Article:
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On his way home from a business trip Tuesday, Manitoba Premier Brian Pallister flouted COVID-19 rules at the country's largest airport that require face masks be worn inside the terminal at all times.
Several photos obtained by the Free Press from two different bystanders show Pallister speaking with federal Conservative Leader Andrew Scheer at Pearson International Airport in Toronto.
Neither are wearing face masks, a coronavirus pandemic measure mandatory at Pearson since June 1.
In one photo, Pallister is seen leaning in close to Scheer as he speaks. In another, he is shown seated close to another man who is also mask-less.
Pallister was en route to Winnipeg after spending close to a week in the nation's capital. He left for Ottawa on Canada Day.
Posted: 07/07/2020 6:11 PM
Conservative Leader Andrew Scheer and Manitoba Premier Brian Pallister were spotted Tuesday in a Toronto airport lounge not wearing mandatory masks to curb COVID-19.
Two separate photos of the bare-faced leaders sitting comfortably in a waiting area circulated online.
While in Ottawa, he was to meet with representatives from the Parliamentary Budget Office, Canadian Chamber of Commerce, Macdonald-Laurier Institute, Business Council of Canada, Institute of Fiscal Studies and Democracy at the University of Ottawa, and Conference Board of Canada, his staff said earlier this week.
The premier arrived at James Armstrong Richardson International Airport in Winnipeg later Tuesday wearing a face mask, but would not respond to Free Press questions about the Toronto images.
In a statement issued by his office, Pallister said: "I lifted my mask to join some friends in conversation at the Toronto airport this afternoon. It was an error on my part, it won’t happen again."
Asked for comment, Scheer's acting director of communications, Kelsie Chiasson, said the federal Tory leader wore a face mask while travelling to Ottawa on Tuesday.
"He removed it to make a phone call. This picture must have been taken before he put it back on," Chiasson said in an email after viewing one of the photos.
One bystander who shared photos of Pallister and Scheer with the Free Press said the two men were observed speaking for several minutes without wearing masks.
The bystander, who asked not to be identified, recognized Scheer but was unaware at the time the person the Conservative leader was speaking to was the premier of Manitoba.
"He wasn't wearing it for like a good 10 to 15 minutes, and then he did get up to take a phone call and then sat back down," the witness said of Scheer. "But the whole time, it (the mask) was in his hand."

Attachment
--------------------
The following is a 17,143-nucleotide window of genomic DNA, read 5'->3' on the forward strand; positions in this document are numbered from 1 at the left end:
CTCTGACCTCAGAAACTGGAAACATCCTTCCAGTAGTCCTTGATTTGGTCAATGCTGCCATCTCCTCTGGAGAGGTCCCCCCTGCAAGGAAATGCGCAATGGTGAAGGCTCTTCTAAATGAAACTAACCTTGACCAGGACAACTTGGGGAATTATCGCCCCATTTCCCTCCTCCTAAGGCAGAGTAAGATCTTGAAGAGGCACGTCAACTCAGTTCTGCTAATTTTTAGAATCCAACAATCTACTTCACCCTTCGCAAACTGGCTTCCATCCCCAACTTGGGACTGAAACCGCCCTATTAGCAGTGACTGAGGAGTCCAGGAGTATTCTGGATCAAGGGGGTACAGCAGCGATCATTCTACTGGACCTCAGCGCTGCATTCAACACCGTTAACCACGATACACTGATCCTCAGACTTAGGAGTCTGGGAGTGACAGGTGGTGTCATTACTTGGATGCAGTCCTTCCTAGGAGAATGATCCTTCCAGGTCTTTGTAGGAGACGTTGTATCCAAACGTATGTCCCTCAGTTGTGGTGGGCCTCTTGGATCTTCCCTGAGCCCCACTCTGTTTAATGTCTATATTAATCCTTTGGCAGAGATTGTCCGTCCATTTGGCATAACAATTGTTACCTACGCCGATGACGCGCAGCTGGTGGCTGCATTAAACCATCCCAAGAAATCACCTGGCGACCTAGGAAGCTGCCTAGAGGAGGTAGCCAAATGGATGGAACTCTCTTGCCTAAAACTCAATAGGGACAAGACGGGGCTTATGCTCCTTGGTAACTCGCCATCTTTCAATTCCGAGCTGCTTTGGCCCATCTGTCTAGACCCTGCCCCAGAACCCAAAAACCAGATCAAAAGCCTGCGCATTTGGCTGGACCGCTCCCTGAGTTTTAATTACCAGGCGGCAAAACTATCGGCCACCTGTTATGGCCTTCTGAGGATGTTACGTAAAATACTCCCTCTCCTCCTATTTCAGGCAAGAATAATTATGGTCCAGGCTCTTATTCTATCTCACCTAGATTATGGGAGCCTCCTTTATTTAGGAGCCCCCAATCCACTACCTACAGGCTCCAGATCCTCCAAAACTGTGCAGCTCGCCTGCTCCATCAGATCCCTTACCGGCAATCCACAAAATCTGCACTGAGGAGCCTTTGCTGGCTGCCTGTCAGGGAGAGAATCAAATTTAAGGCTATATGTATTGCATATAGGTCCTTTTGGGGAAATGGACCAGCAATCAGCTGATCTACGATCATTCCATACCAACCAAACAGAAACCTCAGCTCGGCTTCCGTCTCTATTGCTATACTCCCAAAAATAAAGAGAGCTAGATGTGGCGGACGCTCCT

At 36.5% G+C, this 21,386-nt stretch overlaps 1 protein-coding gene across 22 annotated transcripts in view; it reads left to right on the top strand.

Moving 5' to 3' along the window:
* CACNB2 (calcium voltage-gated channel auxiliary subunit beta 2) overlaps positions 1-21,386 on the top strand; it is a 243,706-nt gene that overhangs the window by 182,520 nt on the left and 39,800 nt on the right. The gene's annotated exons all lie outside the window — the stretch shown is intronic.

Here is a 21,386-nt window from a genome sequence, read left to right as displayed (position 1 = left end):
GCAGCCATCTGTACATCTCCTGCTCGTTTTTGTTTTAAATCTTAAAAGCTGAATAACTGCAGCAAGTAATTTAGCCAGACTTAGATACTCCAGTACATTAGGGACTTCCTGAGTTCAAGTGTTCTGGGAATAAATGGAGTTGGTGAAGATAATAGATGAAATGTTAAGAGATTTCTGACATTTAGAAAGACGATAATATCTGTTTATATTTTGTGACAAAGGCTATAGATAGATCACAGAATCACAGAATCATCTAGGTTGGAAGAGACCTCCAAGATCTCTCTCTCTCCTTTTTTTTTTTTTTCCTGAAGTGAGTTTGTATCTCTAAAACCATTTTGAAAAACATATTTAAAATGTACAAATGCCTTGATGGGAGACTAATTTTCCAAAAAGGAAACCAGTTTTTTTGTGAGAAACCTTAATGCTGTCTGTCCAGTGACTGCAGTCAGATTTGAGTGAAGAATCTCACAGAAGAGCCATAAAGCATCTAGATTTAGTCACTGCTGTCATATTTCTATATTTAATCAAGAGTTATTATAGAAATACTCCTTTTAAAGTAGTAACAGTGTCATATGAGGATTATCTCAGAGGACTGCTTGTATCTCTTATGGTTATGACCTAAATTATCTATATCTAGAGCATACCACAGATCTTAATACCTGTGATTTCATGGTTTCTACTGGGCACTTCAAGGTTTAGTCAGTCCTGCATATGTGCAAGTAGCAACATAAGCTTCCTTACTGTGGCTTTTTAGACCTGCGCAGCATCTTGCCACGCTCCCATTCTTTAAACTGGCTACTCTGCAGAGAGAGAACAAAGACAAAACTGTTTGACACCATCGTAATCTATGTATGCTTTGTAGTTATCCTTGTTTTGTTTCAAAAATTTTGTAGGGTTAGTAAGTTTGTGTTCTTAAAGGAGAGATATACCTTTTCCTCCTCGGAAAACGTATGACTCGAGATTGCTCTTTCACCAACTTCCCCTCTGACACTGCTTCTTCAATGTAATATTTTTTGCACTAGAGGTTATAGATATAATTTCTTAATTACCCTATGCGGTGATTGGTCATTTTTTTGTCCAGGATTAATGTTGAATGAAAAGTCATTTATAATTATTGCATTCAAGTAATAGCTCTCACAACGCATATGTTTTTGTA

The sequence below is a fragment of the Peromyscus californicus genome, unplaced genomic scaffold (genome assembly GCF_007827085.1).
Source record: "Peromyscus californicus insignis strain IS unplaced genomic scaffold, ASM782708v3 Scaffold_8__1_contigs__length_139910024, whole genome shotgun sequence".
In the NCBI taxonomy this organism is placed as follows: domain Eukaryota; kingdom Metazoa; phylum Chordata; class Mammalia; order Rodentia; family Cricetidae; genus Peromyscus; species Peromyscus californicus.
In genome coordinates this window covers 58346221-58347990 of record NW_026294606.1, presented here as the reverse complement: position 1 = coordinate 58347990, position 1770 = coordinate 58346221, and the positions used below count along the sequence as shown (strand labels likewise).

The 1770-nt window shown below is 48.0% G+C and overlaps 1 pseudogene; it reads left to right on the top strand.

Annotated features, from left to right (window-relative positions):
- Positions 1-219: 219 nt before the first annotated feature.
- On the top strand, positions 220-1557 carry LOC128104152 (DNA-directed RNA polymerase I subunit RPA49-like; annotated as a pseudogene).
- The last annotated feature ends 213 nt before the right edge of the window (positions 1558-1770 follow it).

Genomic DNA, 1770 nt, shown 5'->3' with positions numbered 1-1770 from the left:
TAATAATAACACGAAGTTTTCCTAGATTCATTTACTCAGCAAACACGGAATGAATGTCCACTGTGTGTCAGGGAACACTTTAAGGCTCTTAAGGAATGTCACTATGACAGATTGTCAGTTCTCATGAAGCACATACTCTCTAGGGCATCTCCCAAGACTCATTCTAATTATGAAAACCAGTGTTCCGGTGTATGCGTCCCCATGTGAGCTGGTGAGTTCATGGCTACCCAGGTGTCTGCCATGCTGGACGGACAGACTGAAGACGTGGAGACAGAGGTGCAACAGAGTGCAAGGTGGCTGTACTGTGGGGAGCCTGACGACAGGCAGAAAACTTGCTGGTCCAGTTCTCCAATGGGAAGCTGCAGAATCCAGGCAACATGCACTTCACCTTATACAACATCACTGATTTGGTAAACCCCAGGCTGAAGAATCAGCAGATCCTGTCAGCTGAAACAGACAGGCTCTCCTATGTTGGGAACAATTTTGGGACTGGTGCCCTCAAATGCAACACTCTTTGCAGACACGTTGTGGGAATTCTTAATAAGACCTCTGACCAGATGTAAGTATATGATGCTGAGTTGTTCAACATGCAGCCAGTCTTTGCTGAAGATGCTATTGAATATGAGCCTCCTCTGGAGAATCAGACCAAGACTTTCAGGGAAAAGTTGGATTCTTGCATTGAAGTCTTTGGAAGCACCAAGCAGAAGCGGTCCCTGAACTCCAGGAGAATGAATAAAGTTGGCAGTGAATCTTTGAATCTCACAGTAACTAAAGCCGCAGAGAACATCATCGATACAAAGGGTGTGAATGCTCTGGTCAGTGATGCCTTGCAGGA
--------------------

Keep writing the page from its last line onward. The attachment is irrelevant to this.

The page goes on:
The bystander didn't recall seeing Pallister wearing a face mask at all during that time.
Before leaving on his trip to the nation's capital, Pallister told reporters he would not have to self-isolate upon his return to Winnipeg because he had an exemption as premier.
Given the higher incidence of COVID-19 in the Toronto area, questions may now be raised as to whether the premier should self-isolate.
Pearson International, sitting on City of Mississauga and Toronto borough of Etobicoke land, requires passengers and airport employees to wear masks or face coverings "at all times."
The airport says physical distancing of two metres is a must "whenever possible."
Exceptions to the face mask policy are made for passengers under the age of two, those who have trouble breathing, and those who are dining at food and beverage locations.
The Manitoba NDP's health critic, Uzoma Asagwara, said in a statement: "It's disappointing the premier doesn't think he has to follow the rules that apply to everybody else and keep people safe. When citizens across the country continue to make sacrifices to fight the spread of this virus, it’s shameful the premier doesn’t follow the rules that govern the rest of us."
— with files from Julia-Simone Rutgers
Parliamentary bureau chief
In Ottawa, Dylan enjoys snooping through freedom-of-information requests and asking politicians: "What about Manitoba?"
Larry Kusch didn’t know what he wanted to do with his life until he attended a high school newspaper editor’s workshop in Regina in the summer of 1969 and listened to a university student speak glowingly about the journalism program at Carleton University in Ottawa.
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